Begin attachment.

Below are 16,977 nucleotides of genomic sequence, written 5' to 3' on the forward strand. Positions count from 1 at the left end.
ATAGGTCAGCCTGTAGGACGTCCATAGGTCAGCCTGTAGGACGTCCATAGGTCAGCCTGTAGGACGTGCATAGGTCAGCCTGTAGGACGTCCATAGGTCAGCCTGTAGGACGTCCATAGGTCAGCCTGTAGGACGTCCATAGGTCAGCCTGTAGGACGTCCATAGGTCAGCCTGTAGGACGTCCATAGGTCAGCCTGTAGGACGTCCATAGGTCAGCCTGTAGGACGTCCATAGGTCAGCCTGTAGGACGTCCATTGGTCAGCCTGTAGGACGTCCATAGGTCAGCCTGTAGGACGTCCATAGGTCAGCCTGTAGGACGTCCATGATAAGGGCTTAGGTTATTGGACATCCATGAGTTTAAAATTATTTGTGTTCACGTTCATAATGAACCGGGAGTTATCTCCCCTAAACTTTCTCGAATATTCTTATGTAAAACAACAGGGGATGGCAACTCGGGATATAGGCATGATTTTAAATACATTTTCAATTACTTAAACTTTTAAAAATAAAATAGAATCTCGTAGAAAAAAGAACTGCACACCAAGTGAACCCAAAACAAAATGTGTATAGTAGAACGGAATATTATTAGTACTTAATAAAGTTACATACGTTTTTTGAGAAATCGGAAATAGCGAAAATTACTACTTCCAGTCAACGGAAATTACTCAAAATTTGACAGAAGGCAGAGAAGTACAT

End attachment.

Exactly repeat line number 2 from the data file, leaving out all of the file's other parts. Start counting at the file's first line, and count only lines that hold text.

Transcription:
ATAGGTCAGCCTGTAGGACGTCCATAGGTCAGCCTGTAGGACGTCCATAGGTCAGCCTGTAGGACGTGCATAGGTCAGCCTGTAGGACGTCCATAGGTCAGCCTGTAGGACGTCCATAGGTCAGCCTGTAGGACGTCCATAGGTCAGCCTGTAGGACGTCCATAGGTCAGCCTGTAGGACGTCCATAGGTCAGCCTGTAGGACGTCCATAGGTCAGCCTGTAGGACGTCCATAGGTCAGCCTGTAGGACGTCCATTGGTCAGCCTGTAGGACGTCCATAGGTCAGCCTGTAGGACGTCCATAGGTCAGCCTGTAGGACGTCCATGATAAGGGCTTAGGTTATTGGACATCCATGAGTTTAAAATTATTTGTGTTCACGTTCATAATGAACCGGGAGTTATCTCCCCTAAACTTTCTCGAATATTCTTATGTAAAACAACAGGGGATGGCAACTCGGGATATAGGCATGATTTTAAATACATTTTCAATTACTTAAACTTTTAAAAATAAAATAGAATCTCGTAGAAAAAAGAACTGCACACCAAGTGAACCCAAAACAAAATGTGTATAGTAGAACGGAATATTATTAGTACTTAATAAAGTTACATACGTTTTTTGAGAAATCGGAAATAGCGAAAATTACTACTTCCAGTCAACGGAAATTACTCAAAATTTGACAGAAGGCAGAGAAGTACAT